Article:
A directive requiring all import and export cargo be transported through the standard gauge railway has received mixed reactions from cargo handlers.
The Transport PS issued a circular on March 7 requiring all government departments and agencies to use SGR for movement of cargo.
Kenya International Freight and Warehousing Association said the directive may be music to Kenya Railways Corporation’s ears, but may not have any legal backing.
Kifwa national chairman William Ojonyo said the cargo owner in this case, the consignee, will decide how best cargo will be transported.
“Meanwhile, we must appreciate the fact that SGR is a major investment that must be supported by like-minded Kenyans, especially bearing in mind that in multi-modal transport, rail is second cheapest to sea, making it automatic as a preferred mode of transport against road and air freight,” he said.
Kenya Shippers Council chairman Gilbert Langat said government is one of the biggest cargo movers and handles around 40 per cent through parastatals and the government.
“There is a government clearing house/agent for clearing, which is a department under Treasury, but their capacity has not been sufficient enough. That is why it was opened up to private cargo handlers,” Langat said.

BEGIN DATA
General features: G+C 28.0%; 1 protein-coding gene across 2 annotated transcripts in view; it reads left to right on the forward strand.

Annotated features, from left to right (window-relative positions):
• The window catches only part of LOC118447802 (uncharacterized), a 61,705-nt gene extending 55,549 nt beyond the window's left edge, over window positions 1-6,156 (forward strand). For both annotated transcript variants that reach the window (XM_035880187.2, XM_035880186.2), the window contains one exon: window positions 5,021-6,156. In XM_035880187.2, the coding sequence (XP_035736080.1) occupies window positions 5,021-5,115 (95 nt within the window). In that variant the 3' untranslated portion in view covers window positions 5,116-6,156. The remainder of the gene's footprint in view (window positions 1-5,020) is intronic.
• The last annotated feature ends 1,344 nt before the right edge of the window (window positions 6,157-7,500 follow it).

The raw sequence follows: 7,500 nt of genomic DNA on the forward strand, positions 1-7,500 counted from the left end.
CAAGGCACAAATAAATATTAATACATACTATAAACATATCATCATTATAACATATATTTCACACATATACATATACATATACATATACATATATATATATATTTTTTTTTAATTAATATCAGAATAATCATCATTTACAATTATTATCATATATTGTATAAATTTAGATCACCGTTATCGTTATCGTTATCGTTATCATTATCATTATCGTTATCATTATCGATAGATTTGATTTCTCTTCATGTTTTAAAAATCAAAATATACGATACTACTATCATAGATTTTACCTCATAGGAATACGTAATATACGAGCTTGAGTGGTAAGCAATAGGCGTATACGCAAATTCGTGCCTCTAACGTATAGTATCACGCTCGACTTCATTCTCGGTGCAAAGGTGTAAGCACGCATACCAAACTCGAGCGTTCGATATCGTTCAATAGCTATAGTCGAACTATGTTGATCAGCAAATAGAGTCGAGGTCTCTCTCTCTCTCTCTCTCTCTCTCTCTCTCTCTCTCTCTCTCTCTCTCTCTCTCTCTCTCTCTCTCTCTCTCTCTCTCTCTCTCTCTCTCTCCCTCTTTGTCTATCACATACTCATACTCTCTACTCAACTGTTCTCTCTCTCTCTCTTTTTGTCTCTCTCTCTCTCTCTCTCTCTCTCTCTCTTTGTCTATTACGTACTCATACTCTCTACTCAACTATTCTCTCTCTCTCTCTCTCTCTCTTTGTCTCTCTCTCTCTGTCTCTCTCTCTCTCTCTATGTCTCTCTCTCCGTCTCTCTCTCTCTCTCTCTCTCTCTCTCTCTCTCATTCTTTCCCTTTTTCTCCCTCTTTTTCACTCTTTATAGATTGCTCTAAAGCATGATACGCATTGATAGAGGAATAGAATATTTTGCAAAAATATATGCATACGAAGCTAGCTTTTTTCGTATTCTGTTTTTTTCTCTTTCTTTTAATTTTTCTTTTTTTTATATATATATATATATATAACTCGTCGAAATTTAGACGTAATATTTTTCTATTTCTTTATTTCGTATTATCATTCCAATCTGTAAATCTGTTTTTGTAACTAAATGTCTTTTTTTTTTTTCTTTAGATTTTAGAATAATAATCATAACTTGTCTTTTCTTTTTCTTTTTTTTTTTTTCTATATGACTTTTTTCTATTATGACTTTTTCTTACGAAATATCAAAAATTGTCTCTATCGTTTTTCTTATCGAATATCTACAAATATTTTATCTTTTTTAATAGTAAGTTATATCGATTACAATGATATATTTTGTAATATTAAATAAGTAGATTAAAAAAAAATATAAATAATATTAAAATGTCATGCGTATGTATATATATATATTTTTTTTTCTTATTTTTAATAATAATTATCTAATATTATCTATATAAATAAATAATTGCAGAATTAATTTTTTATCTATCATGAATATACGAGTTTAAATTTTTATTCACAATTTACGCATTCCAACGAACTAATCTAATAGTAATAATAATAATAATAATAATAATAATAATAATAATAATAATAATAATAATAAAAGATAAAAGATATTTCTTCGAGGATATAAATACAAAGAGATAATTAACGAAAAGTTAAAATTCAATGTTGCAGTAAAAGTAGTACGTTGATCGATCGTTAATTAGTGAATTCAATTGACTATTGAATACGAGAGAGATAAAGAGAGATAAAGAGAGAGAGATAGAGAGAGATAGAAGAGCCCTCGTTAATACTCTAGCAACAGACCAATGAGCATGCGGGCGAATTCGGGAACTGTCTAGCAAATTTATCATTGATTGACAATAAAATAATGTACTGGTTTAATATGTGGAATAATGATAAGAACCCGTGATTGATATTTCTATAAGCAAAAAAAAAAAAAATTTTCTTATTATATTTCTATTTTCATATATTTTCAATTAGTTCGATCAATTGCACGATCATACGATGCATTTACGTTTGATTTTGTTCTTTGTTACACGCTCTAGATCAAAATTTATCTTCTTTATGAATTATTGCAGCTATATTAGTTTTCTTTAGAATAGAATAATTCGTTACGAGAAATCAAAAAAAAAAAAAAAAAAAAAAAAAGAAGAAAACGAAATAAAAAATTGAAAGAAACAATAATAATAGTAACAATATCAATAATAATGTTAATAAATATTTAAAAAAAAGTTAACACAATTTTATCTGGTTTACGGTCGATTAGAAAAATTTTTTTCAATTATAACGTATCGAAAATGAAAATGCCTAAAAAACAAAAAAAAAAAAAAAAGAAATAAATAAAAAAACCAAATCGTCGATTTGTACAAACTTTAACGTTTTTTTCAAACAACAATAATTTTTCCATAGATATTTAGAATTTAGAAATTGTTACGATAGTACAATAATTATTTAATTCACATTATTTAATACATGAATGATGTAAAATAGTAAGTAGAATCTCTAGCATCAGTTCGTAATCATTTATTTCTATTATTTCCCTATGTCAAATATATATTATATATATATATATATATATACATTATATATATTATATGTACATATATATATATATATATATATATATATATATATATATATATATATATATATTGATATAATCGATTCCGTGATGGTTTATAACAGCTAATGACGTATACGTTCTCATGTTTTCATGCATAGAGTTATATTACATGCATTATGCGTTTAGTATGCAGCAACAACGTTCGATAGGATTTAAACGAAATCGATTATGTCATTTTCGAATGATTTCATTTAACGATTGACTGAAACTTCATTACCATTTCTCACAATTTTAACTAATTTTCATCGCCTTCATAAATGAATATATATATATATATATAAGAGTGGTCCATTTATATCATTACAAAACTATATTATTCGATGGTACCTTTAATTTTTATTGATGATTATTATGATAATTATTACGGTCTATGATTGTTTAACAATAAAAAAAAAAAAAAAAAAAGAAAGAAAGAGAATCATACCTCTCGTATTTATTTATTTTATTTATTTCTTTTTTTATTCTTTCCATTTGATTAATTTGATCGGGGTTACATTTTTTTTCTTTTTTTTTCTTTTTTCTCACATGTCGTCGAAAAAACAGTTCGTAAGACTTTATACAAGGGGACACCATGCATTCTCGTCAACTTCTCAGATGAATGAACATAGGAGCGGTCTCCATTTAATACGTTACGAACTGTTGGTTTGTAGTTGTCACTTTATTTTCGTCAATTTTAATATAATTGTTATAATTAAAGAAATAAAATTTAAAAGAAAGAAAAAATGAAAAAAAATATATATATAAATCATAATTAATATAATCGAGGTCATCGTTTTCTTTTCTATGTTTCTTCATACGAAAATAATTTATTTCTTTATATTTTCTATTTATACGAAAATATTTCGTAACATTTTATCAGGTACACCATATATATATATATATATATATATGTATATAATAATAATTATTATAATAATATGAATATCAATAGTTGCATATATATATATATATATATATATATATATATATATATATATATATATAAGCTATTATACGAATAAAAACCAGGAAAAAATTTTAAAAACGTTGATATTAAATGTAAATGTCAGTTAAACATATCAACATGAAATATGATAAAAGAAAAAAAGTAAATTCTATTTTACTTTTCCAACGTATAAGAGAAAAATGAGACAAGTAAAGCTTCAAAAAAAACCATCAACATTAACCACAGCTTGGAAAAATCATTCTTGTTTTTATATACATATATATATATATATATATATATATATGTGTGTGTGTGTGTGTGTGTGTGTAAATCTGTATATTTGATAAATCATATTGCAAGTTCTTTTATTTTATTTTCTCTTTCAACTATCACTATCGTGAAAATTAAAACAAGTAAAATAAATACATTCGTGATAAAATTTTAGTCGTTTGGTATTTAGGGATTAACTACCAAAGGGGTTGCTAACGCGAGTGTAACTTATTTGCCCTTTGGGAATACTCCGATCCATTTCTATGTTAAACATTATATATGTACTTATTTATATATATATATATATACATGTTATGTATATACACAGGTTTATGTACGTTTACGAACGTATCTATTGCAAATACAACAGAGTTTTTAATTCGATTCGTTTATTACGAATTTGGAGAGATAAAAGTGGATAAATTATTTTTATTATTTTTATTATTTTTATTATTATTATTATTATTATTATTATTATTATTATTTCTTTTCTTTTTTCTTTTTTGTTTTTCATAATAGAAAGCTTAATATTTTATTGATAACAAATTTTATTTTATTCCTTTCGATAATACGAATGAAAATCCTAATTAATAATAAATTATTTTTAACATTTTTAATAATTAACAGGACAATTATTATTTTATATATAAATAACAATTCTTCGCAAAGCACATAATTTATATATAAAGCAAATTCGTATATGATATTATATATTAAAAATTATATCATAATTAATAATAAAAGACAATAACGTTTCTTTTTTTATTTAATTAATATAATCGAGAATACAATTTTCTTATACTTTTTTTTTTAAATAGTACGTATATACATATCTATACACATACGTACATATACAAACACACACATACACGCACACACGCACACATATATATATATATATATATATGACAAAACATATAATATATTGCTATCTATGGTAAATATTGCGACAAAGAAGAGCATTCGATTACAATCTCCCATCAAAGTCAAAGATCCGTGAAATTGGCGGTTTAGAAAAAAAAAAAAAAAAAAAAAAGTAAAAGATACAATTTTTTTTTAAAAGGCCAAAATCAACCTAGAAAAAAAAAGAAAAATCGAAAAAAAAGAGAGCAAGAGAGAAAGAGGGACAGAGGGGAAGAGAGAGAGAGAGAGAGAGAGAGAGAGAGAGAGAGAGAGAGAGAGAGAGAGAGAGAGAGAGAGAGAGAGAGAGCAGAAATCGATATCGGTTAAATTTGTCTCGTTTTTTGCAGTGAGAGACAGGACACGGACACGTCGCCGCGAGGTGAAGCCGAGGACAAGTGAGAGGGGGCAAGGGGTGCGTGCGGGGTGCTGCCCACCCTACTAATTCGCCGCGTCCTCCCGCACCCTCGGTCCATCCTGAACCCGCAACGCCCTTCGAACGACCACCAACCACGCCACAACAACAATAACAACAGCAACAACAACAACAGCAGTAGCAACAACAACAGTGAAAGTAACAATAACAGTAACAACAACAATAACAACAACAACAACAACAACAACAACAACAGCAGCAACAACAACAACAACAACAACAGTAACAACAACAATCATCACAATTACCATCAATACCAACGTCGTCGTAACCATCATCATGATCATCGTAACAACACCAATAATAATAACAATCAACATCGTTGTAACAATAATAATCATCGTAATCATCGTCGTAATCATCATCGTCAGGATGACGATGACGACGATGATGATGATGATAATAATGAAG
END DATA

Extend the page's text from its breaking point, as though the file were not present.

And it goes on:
He said the directive should not block any cargo handled by the government from moving by road, especially from the container freight stations.
“We receive approximately 3,000 containerised cargo per day and the government can only handle around 15-16 per cent of the cargo,” he told the Star.
The officials noted that the SGR project is a big infrastructure and all efforts should ensure that it is used.
“The SGR should compliment the other existing systems like road and not to be seen as a competitor. At the same time, the Government should realise they are major users of the port and therefore there should be efficiency amongst stakeholders,” Langat said.
The surplus cargo they noted, will be transported through alternative means.